The Statue of Santo Nino: Popular Symbol of Devoutness

The Philippines are deeply influenced by Roman Catholicism and the icon of Santo Nino can be found at many places in the country: i.e. in churches, many little house-altars, sales areas, restaurants, doctor’s offices and dangling at the rear-view mirror of jeepneys. Considering still the large number of pictures of the Redeemer, statues of the Virgin Mary and portraits of Saints, then it is possible to say: "The catholic religious symbolism is everywhere."

The doll-figure of the Christ-child appears all-year in hundreds of versions. The child is presented as statue, in pictures and stickers. The material, from which the statues are produced, can be polished ivory, ebony, gold braids, damask, velvet or simple plastic.

There is a conical basic version of Santo Nino regardless of all variability especially in the color spectrum. The basic figure was developed by Flemish artisans towards the end of Middle Ages. So it is surprising, that the design is "foreign"-European. The doll-like Nino is smiling in a gentle kind. Sometimes it is pretended that he has a feminine features. He has bright curled hairs flowing under a golden crown. Sometimes the crown has precious diamonds, donated by rich catholic people. If the objections is raised, that the real Jesus was not owner of a golden crown, theologians answer with the argument that the crown is only a symbol for the future "king of the world".

In the pilgrim version the crown is replaced by a pilgrim brim. The foot-long, festive regulla has scarlet or green as primary colours. The robe can show a lot of double headed-eagles as symbol of the German Sacrum Romanorum Imperium (i.e. Santo Nino of Cebu), scallops, jewels, gold coins, pearls or ornament-ribbons. The small left hand is very often holding the golden world-apple with the cross (sceptre), while the right hand blesses the world. Santo Nino is standing or sitting on a podium.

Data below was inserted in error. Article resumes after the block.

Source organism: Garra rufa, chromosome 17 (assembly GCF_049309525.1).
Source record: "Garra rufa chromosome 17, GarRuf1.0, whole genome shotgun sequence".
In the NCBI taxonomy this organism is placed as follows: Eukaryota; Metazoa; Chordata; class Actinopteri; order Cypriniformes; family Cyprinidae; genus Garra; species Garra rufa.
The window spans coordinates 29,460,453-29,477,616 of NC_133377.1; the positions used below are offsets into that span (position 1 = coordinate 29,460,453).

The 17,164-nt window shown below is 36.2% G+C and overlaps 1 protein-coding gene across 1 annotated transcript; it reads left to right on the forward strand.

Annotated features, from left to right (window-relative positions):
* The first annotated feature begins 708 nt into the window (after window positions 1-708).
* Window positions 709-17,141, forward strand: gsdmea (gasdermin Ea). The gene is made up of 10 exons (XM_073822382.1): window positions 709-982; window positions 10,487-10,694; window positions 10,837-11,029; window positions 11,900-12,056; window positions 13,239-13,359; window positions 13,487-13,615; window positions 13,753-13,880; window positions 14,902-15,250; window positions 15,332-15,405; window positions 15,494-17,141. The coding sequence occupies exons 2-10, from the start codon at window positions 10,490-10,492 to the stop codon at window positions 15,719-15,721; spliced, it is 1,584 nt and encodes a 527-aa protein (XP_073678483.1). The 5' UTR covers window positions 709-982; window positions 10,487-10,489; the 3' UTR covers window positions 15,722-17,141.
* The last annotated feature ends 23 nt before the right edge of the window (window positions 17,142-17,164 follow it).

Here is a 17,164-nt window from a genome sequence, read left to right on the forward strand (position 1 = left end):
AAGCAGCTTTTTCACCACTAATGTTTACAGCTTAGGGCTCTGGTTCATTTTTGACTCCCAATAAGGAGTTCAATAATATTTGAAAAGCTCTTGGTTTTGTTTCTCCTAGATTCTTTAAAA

The simpler version of Pilgrim-Nino can carry on the left side a water bottle made of a pumpkin and wheat haulms, the right hand holds a pilgrim-stick or a bread- or flower basket. He is barefoot or wears sandals.

We told already that the figure of Santo Nino has been "imported". As devotional object it was cultivated by the holy order of Silesians and Carmelites. It exists a kind of cousinship with the Infant of Prague and the Santo Nino of Atocha (Spain/Mexico).

Magellan presented a statue of Nino to the local queen after the landing on Cebu. The queen was very pleased and converted  later to the Christian belief. The Nino was integrated in the local traditions of "Anitos" or "Anting-Anting", small statues and amulets for the spirit and ancestor reverence. "The border line between happy idolatry and deep-religious feelings is fluent on the Philippines", so Sylvia Mayuga (1). Magellan’s first trial of colonization failed however. Approximately forty years later Legaspi landed on the Philippines. Cebu is bombarded and it was a great surprise, when the Spaniards discovered in one of the burning houses the undamaged Nino given by Magellan decades before. Without any delay a chapel was built in honour of Santo Nino.